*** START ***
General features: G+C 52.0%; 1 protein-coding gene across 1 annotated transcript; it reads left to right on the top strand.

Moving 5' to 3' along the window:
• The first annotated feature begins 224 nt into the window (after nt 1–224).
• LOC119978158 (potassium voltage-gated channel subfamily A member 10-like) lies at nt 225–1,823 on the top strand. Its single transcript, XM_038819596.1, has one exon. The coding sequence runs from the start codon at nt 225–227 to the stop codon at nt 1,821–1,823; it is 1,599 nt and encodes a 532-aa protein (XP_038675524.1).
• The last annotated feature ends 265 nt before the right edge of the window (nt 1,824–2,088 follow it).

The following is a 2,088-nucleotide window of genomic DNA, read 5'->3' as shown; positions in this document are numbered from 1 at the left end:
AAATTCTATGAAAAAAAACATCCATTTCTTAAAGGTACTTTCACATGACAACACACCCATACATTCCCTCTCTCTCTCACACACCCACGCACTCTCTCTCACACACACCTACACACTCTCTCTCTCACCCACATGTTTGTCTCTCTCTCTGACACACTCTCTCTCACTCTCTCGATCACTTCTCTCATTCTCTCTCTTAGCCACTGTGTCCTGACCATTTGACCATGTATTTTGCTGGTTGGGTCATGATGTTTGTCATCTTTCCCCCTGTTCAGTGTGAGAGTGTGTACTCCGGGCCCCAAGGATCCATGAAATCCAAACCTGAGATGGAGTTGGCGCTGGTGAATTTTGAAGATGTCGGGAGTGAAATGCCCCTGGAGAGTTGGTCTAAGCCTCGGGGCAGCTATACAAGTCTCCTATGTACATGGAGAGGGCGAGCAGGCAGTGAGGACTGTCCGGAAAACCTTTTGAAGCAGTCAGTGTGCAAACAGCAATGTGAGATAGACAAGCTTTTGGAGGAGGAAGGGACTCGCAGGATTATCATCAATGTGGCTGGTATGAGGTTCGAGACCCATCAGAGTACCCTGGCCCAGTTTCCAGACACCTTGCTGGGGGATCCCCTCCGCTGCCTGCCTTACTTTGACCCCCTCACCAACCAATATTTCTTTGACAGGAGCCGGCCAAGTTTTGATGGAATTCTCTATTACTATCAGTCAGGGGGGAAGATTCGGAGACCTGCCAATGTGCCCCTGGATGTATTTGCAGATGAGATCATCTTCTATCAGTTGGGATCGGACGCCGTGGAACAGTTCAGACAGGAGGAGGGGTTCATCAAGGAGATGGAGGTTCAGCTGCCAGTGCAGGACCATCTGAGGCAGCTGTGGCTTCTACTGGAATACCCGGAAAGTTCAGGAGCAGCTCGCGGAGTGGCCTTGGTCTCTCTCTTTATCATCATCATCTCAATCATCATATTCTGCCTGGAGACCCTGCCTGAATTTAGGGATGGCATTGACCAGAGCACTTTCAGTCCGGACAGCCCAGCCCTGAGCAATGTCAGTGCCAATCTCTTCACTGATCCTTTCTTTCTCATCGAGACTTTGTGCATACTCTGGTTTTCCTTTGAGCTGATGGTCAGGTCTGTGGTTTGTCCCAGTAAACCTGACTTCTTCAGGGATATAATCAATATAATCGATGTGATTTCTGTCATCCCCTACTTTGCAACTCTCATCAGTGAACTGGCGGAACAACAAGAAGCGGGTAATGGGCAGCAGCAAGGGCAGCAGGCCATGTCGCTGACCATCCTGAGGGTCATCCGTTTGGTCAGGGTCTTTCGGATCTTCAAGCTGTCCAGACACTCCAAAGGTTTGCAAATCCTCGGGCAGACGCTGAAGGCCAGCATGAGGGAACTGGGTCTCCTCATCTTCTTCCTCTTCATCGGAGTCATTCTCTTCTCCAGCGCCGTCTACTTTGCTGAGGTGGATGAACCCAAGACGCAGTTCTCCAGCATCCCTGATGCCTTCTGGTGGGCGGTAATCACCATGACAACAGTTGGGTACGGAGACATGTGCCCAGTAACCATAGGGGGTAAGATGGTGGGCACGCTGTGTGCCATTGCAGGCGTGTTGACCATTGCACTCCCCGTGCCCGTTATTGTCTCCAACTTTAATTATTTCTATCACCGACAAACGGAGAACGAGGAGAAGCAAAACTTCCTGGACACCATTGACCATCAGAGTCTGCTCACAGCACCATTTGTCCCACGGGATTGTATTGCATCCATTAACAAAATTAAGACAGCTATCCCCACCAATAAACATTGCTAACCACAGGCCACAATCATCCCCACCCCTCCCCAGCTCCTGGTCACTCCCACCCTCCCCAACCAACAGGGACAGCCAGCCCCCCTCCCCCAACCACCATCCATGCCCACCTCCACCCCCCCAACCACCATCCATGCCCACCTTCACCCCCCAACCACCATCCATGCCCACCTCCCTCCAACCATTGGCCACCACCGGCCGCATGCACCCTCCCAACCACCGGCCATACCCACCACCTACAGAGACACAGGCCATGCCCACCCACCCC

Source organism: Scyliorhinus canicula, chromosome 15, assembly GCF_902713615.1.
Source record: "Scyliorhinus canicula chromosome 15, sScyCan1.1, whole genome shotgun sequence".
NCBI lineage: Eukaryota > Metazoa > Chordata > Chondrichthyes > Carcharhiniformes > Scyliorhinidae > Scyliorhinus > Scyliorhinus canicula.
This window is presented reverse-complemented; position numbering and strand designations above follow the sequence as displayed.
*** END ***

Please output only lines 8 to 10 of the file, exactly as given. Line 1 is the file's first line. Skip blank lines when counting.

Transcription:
Source organism: Scyliorhinus canicula, chromosome 15, assembly GCF_902713615.1.
Source record: "Scyliorhinus canicula chromosome 15, sScyCan1.1, whole genome shotgun sequence".
NCBI lineage: Eukaryota > Metazoa > Chordata > Chondrichthyes > Carcharhiniformes > Scyliorhinidae > Scyliorhinus > Scyliorhinus canicula.